All borders need to be closed immediately and monitored strictly, say experts
Nepal, a neighbor to India like Bangladesh, is witnessing a record-breaking surge in Covid-19 cases because of the Indian variants of Covid-19 that are spreading across South Asia, say experts and relief organizations.
About 44% of the Covid tests are currently coming back positive in Nepal, with the country recording 57 times the number of cases occurred last month, according to the International Federation of Red Cross and Red Crescent Societies (IFRCRCS).
During the first peak of the pandemic in Nepal in October last year, the highest 5,463 new Covid-19 cases were identified on October 21. Subsequently, the infection rate was brought under control and dwindled to less than 100 new cases a day by March this year.
However, after respite for about 15 days, the number of Covid-19 cases began rising even more viciously than before. On May 6, a total 8,970 new cases and 54 deaths were recorded in Nepal.
The pace of the surge alarms experts, and they fear that the arrival of the Indian variant of coronavirus in Bangladesh could have dire consequences had the government not slapped a ban on travelling to and from Nepal and India as soon as possible.
Nepal is imposing localized lockdowns and restrictions to control the spread of Covid-19, including in Kathmandu. International commercial flights remained ceased from May 6 until May 15, and domestic flights from May 3 until May 15, according to International media reports.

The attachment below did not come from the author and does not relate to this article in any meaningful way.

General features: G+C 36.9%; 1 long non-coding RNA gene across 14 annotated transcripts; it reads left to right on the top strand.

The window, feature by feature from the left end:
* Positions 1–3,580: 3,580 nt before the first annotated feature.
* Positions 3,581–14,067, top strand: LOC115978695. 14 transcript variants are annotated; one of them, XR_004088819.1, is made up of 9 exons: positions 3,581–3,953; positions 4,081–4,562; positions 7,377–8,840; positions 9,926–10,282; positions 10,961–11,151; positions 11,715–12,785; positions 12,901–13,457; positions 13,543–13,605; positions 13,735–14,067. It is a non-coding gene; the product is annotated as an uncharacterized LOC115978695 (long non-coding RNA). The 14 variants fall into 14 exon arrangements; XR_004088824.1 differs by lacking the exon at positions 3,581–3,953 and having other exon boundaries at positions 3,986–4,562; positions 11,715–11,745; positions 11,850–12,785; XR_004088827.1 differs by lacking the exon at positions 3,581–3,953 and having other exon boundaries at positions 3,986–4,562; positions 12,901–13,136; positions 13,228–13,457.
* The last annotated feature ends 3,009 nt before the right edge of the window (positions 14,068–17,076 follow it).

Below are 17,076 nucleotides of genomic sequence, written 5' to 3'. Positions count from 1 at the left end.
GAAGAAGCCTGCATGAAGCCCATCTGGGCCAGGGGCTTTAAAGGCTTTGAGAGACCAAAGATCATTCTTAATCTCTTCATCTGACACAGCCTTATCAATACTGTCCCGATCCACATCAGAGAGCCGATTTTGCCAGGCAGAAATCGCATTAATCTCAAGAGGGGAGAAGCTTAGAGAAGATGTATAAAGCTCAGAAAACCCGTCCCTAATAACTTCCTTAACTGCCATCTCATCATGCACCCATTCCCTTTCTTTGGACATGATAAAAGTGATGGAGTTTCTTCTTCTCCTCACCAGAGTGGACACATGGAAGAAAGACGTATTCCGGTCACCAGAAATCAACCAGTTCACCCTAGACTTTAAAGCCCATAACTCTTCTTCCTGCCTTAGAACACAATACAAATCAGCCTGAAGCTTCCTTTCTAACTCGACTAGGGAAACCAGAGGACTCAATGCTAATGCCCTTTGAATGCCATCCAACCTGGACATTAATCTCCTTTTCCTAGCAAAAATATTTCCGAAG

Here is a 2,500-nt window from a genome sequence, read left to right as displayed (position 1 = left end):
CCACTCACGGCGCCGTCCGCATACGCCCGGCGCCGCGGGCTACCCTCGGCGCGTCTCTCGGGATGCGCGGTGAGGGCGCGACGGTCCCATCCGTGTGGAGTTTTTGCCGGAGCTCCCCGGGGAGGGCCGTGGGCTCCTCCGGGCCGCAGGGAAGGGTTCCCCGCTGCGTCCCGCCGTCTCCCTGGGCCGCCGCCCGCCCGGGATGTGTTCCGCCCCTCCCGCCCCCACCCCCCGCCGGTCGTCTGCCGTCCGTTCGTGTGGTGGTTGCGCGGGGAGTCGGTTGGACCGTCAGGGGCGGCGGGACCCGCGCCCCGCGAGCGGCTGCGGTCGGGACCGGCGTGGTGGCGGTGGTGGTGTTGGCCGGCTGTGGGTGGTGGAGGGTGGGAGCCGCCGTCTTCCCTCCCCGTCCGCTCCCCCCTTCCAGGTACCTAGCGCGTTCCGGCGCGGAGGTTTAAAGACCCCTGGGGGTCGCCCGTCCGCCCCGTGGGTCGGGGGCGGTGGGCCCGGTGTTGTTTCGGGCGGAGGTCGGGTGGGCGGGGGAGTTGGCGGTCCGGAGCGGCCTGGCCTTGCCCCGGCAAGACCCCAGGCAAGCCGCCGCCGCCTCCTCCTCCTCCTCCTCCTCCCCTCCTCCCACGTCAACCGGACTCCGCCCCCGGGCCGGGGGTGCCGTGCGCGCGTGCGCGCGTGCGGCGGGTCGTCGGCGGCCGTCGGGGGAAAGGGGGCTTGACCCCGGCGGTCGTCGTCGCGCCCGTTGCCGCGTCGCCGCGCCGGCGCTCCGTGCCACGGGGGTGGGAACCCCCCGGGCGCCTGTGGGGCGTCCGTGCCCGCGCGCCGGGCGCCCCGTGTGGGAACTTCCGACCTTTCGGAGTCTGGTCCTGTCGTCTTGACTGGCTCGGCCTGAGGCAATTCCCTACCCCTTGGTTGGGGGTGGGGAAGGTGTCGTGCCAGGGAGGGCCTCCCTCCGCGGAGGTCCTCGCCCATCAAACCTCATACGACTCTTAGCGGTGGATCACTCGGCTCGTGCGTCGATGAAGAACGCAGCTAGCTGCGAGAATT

Dr Tarek Hussain, public health expert at the Asian Development Bank, on Friday told Dhaka Tribune: “We have learned that the virus can travel to any place any time. In Nepal, cases have gone up quickly due to explosive situation in neighboring India. The border has not been properly closed and monitored. It is suspected that the Indian variants are already circulating in Nepal.
He suggested that Bangladesh immediately put travel bans on India and Nepal, and enforce 14 days quarantine for passengers. No aircraft from Kathmandu and Indian cities should be allowed a transit at Dhaka.
“Also, the government should ask our citizens not to travel to Nepal, including Everest base camp, through any means. Our land border authorities should be updated about the situation in Nepal and India regularly, and tougher border restrictions need to be put in place,” he added.
Dr Mohammad Mushtuq Husain, adviser at the Institute of Epidemiology, Disease Control and Research (IEDCR), echoes the ADB expert.
“Any variant may attack any country at any time. We should be more cautious to tackle this. The Indian variants will attack Bangladesh sooner or later, and we need to be prepared,” he said.
Dr Mushtuq also said: “Nepal is facing this situation because there are thousands of Nepalese laborers working in India daily, as they share a long border with each other.”
According to foreign minister AK Momen, Bangladesh is not operating any passenger flights with Nepal right now. “Only cargo and special flights are available on limited scale.”
A top-level source at the Nepal Embassy told this correspondent on Friday: “We planned to launch a special flight for the MBBS exam on May 13 as the MBBS exam in Bangladesh is supposed to be held on May 30. However, as we’ve heard that the Bangladesh government has decided to postpone the exam, we aren’t arranging this special flight right now.”
Nepali students and citizens who are still in Bangladesh are going to Nepal through the land border at Beanpole and Burimari via India, since there are no passenger flights available.
“Before leaving Bangladesh, they are collecting permission from the Foreign Ministry and the Home Ministry of Bangladesh,” the source added.